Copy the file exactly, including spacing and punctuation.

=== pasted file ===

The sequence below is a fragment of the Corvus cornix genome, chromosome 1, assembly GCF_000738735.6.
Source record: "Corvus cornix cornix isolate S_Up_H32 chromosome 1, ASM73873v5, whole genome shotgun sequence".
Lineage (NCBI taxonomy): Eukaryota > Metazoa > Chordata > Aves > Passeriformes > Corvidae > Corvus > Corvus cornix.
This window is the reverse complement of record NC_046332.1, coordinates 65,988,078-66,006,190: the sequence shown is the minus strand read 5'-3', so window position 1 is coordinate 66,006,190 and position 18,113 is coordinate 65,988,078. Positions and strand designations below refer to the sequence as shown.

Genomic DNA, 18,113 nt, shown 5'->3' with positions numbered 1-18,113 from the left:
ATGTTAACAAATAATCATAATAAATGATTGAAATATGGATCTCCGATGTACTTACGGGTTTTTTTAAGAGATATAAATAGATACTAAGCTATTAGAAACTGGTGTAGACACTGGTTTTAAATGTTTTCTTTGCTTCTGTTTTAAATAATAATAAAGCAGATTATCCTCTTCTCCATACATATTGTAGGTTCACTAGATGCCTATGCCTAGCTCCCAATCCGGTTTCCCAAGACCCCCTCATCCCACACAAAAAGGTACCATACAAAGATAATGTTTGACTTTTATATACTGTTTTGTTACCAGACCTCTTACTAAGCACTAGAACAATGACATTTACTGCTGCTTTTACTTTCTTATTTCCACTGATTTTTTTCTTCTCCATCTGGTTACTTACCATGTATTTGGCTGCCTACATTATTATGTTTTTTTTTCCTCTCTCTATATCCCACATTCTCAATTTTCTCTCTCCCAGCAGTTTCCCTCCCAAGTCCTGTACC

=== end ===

The sequence below is a fragment of the Corvus cornix genome, chromosome 1, assembly GCF_000738735.6.
Source record: "Corvus cornix cornix isolate S_Up_H32 chromosome 1, ASM73873v5, whole genome shotgun sequence".
Lineage (NCBI taxonomy): Eukaryota > Metazoa > Chordata > Aves > Passeriformes > Corvidae > Corvus > Corvus cornix.
This window is the reverse complement of record NC_046332.1, coordinates 65,988,078-66,006,190: the sequence shown is the minus strand read 5'-3', so window position 1 is coordinate 66,006,190 and position 18,113 is coordinate 65,988,078. Positions and strand designations below refer to the sequence as shown.

Genomic DNA, 18,113 nt, shown 5'->3' with positions numbered 1-18,113 from the left:
ATGTTAACAAATAATCATAATAAATGATTGAAATATGGATCTCCGATGTACTTACGGGTTTTTTTAAGAGATATAAATAGATACTAAGCTATTAGAAACTGGTGTAGACACTGGTTTTAAATGTTTTCTTTGCTTCTGTTTTAAATAATAATAAAGCAGATTATCCTCTTCTCCATACATATTGTAGGTTCACTAGATGCCTATGCCTAGCTCCCAATCCGGTTTCCCAAGACCCCCTCATCCCACACAAAAAGGTACCATACAAAGATAATGTTTGACTTTTATATACTGTTTTGTTACCAGACCTCTTACTAAGCACTAGAACAATGACATTTACTGCTGCTTTTACTTTCTTATTTCCACTGATTTTTTTCTTCTCCATCTGGTTACTTACCATGTATTTGGCTGCCTACATTATTATGTTTTTTTTTCCTCTCTCTATATCCCACATTCTCAATTTTCTCTCTCCCAGCAGTTTCCCTCCCAAGTCCTGTACC